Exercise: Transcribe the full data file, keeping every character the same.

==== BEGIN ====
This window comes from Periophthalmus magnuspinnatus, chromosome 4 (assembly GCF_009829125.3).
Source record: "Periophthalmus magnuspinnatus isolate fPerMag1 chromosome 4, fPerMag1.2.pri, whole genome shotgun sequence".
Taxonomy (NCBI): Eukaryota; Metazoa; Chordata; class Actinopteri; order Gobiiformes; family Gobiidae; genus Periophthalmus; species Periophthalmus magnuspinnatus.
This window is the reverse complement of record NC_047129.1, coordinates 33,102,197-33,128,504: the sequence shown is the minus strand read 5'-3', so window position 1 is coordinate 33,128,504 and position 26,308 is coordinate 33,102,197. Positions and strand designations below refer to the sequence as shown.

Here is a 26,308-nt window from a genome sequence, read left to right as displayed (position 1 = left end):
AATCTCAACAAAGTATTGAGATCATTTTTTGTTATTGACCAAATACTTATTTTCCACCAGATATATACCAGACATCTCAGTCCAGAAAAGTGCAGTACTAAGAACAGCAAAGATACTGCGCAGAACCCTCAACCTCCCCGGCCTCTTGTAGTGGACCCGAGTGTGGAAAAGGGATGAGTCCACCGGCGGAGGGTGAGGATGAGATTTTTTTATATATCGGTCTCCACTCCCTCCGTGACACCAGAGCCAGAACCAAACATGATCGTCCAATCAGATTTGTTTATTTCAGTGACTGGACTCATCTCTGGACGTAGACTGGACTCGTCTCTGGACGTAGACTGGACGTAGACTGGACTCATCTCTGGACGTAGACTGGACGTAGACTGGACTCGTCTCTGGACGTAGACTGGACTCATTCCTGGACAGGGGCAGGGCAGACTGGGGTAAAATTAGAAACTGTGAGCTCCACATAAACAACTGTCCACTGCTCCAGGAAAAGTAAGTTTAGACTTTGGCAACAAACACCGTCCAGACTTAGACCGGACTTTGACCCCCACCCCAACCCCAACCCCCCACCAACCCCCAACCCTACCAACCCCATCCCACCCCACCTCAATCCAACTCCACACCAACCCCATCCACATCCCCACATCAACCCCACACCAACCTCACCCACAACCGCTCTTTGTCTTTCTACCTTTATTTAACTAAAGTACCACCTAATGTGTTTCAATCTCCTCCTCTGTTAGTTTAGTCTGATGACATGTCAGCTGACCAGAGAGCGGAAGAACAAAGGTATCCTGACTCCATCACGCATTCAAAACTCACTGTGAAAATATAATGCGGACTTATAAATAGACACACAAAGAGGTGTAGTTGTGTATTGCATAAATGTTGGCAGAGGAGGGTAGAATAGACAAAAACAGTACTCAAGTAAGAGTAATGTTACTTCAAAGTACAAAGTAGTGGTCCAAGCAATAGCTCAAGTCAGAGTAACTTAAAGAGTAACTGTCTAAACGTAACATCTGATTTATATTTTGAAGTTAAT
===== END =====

This window comes from Periophthalmus magnuspinnatus, chromosome 4 (assembly GCF_009829125.3).
Source record: "Periophthalmus magnuspinnatus isolate fPerMag1 chromosome 4, fPerMag1.2.pri, whole genome shotgun sequence".
Taxonomy (NCBI): Eukaryota; Metazoa; Chordata; class Actinopteri; order Gobiiformes; family Gobiidae; genus Periophthalmus; species Periophthalmus magnuspinnatus.
This window is the reverse complement of record NC_047129.1, coordinates 33,102,197-33,128,504: the sequence shown is the minus strand read 5'-3', so window position 1 is coordinate 33,128,504 and position 26,308 is coordinate 33,102,197. Positions and strand designations below refer to the sequence as shown.

Here is a 26,308-nt window from a genome sequence, read left to right as displayed (position 1 = left end):
AATCTCAACAAAGTATTGAGATCATTTTTTGTTATTGACCAAATACTTATTTTCCACCAGATATATACCAGACATCTCAGTCCAGAAAAGTGCAGTACTAAGAACAGCAAAGATACTGCGCAGAACCCTCAACCTCCCCGGCCTCTTGTAGTGGACCCGAGTGTGGAAAAGGGATGAGTCCACCGGCGGAGGGTGAGGATGAGATTTTTTTATATATCGGTCTCCACTCCCTCCGTGACACCAGAGCCAGAACCAAACATGATCGTCCAATCAGATTTGTTTATTTCAGTGACTGGACTCATCTCTGGACGTAGACTGGACTCGTCTCTGGACGTAGACTGGACGTAGACTGGACTCATCTCTGGACGTAGACTGGACGTAGACTGGACTCGTCTCTGGACGTAGACTGGACTCATTCCTGGACAGGGGCAGGGCAGACTGGGGTAAAATTAGAAACTGTGAGCTCCACATAAACAACTGTCCACTGCTCCAGGAAAAGTAAGTTTAGACTTTGGCAACAAACACCGTCCAGACTTAGACCGGACTTTGACCCCCACCCCAACCCCAACCCCCCACCAACCCCCAACCCTACCAACCCCATCCCACCCCACCTCAATCCAACTCCACACCAACCCCATCCACATCCCCACATCAACCCCACACCAACCTCACCCACAACCGCTCTTTGTCTTTCTACCTTTATTTAACTAAAGTACCACCTAATGTGTTTCAATCTCCTCCTCTGTTAGTTTAGTCTGATGACATGTCAGCTGACCAGAGAGCGGAAGAACAAAGGTATCCTGACTCCATCACGCATTCAAAACTCACTGTGAAAATATAATGCGGACTTATAAATAGACACACAAAGAGGTGTAGTTGTGTATTGCATAAATGTTGGCAGAGGAGGGTAGAATAGACAAAAACAGTACTCAAGTAAGAGTAATGTTACTTCAAAGTACAAAGTAGTGGTCCAAGCAATAGCTCAAGTCAGAGTAACTTAAAGAGTAACTGTCTAAACGTAACATCTGATTTATATTTTGAAGTTAAT